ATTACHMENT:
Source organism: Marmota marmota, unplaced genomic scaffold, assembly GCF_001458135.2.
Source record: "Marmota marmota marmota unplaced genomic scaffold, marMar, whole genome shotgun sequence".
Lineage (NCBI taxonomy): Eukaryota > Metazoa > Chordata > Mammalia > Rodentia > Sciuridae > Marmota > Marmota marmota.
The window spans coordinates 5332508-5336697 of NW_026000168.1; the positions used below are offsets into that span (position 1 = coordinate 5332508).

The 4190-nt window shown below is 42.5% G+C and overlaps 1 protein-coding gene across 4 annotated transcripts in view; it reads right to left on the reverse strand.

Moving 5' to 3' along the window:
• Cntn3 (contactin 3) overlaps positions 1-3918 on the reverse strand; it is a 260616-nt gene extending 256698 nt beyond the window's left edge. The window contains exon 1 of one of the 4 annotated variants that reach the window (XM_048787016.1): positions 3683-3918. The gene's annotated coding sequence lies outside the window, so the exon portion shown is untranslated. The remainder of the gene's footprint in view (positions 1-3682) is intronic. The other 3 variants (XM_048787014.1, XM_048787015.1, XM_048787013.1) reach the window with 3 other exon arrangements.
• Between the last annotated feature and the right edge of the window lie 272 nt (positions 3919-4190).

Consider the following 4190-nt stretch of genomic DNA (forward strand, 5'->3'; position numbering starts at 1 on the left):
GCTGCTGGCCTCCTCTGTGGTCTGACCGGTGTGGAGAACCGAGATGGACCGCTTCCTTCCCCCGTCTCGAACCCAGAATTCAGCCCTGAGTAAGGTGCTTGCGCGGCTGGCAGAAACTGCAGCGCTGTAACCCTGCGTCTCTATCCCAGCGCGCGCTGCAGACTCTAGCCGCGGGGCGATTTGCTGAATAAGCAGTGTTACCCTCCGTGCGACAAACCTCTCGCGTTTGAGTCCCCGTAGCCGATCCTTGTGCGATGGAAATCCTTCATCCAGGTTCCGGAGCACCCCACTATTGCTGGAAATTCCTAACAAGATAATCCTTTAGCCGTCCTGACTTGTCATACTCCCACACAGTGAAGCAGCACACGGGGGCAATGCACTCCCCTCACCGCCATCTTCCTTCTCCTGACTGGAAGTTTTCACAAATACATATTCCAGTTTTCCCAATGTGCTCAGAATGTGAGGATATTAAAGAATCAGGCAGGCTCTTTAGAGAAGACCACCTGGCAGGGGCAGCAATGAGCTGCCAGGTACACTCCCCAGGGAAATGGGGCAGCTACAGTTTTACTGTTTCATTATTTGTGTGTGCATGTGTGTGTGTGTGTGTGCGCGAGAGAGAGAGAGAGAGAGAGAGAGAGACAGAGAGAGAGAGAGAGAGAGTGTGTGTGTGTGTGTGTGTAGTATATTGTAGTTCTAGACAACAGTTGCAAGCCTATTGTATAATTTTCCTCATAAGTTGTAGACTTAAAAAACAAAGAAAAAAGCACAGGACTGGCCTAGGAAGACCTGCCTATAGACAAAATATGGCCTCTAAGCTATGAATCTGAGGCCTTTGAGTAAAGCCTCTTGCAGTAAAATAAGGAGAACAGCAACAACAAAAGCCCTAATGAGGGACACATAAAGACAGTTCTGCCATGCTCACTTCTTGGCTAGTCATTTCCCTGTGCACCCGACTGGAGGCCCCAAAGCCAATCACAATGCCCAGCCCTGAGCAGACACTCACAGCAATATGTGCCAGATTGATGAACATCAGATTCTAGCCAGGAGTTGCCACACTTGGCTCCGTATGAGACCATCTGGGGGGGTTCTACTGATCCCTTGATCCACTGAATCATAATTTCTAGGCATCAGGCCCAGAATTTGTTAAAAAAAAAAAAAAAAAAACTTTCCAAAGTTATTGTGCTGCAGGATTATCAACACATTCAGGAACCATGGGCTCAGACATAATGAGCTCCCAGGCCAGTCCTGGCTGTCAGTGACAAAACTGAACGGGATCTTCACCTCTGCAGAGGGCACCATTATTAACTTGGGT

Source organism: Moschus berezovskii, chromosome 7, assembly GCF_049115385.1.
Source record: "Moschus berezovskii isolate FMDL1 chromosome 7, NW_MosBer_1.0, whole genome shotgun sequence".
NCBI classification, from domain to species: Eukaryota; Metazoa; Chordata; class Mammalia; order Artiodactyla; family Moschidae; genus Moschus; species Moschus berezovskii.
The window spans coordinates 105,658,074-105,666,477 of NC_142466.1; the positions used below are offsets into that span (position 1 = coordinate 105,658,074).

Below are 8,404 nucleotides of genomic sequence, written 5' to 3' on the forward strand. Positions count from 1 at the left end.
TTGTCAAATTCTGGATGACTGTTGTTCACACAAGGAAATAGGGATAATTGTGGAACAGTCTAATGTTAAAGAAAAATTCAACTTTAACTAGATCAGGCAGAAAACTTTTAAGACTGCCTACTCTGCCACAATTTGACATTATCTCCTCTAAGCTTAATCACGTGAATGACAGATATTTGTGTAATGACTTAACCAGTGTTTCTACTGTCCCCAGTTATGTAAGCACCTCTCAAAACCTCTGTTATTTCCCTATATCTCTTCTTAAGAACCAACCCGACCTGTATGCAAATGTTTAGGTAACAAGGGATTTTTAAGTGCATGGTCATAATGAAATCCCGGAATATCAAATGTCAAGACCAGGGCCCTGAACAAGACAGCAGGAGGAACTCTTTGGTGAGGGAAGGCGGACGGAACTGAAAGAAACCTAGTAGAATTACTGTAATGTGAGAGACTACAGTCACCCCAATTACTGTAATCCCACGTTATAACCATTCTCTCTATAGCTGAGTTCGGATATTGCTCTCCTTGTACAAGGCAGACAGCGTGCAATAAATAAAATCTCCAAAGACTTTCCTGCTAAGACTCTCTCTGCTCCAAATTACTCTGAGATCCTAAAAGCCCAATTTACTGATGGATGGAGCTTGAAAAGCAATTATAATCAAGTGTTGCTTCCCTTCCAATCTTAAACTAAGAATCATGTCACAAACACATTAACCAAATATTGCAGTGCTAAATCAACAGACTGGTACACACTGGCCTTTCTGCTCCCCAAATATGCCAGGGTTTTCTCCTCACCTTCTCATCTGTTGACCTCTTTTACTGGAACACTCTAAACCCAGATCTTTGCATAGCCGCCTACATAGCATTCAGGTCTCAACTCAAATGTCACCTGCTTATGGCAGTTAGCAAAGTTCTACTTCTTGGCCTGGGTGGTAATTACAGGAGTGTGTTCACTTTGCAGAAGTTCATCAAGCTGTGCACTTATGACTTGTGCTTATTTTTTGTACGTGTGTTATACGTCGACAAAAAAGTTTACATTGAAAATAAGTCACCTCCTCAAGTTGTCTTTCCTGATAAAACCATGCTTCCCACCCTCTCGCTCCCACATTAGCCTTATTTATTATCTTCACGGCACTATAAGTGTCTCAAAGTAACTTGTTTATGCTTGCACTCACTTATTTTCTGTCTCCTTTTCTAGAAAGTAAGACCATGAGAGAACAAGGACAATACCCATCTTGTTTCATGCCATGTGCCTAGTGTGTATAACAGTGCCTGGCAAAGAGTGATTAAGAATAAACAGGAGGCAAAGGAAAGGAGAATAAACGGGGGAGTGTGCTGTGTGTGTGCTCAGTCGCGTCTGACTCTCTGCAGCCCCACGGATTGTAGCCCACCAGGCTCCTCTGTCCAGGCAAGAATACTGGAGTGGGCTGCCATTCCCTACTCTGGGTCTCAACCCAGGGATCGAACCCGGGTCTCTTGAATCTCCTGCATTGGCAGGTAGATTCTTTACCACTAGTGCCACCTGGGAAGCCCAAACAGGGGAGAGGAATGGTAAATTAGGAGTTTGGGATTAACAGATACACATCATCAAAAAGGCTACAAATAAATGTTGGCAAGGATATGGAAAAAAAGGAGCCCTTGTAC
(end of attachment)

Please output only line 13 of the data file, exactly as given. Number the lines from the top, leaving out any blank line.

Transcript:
NCBI classification, from domain to species: Eukaryota; Metazoa; Chordata; class Mammalia; order Artiodactyla; family Moschidae; genus Moschus; species Moschus berezovskii.